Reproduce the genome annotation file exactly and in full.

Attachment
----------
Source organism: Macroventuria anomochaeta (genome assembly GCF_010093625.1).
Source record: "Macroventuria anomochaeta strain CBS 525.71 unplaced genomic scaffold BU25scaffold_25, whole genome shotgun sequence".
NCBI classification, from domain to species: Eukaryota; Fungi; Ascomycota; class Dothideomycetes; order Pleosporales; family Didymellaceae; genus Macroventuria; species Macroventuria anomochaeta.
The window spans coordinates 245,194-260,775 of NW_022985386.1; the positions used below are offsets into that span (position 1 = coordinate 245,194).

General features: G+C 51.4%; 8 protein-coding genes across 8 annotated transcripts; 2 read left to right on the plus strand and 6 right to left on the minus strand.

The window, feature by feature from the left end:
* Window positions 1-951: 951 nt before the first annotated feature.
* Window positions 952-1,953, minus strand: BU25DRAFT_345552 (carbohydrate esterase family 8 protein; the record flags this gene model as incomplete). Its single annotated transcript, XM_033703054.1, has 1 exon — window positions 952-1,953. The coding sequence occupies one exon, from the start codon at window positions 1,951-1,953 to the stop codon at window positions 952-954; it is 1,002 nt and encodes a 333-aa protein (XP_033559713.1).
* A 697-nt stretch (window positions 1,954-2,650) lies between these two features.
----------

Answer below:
Source organism: Macroventuria anomochaeta (genome assembly GCF_010093625.1).
Source record: "Macroventuria anomochaeta strain CBS 525.71 unplaced genomic scaffold BU25scaffold_25, whole genome shotgun sequence".
NCBI classification, from domain to species: Eukaryota; Fungi; Ascomycota; class Dothideomycetes; order Pleosporales; family Didymellaceae; genus Macroventuria; species Macroventuria anomochaeta.
The window spans coordinates 245,194-260,775 of NW_022985386.1; the positions used below are offsets into that span (position 1 = coordinate 245,194).

General features: G+C 51.4%; 8 protein-coding genes across 8 annotated transcripts; 2 read left to right on the plus strand and 6 right to left on the minus strand.

The window, feature by feature from the left end:
* Window positions 1-951: 951 nt before the first annotated feature.
* Window positions 952-1,953, minus strand: BU25DRAFT_345552 (carbohydrate esterase family 8 protein; the record flags this gene model as incomplete). Its single annotated transcript, XM_033703054.1, has 1 exon — window positions 952-1,953. The coding sequence occupies one exon, from the start codon at window positions 1,951-1,953 to the stop codon at window positions 952-954; it is 1,002 nt and encodes a 333-aa protein (XP_033559713.1).
* A 697-nt stretch (window positions 1,954-2,650) lies between these two features.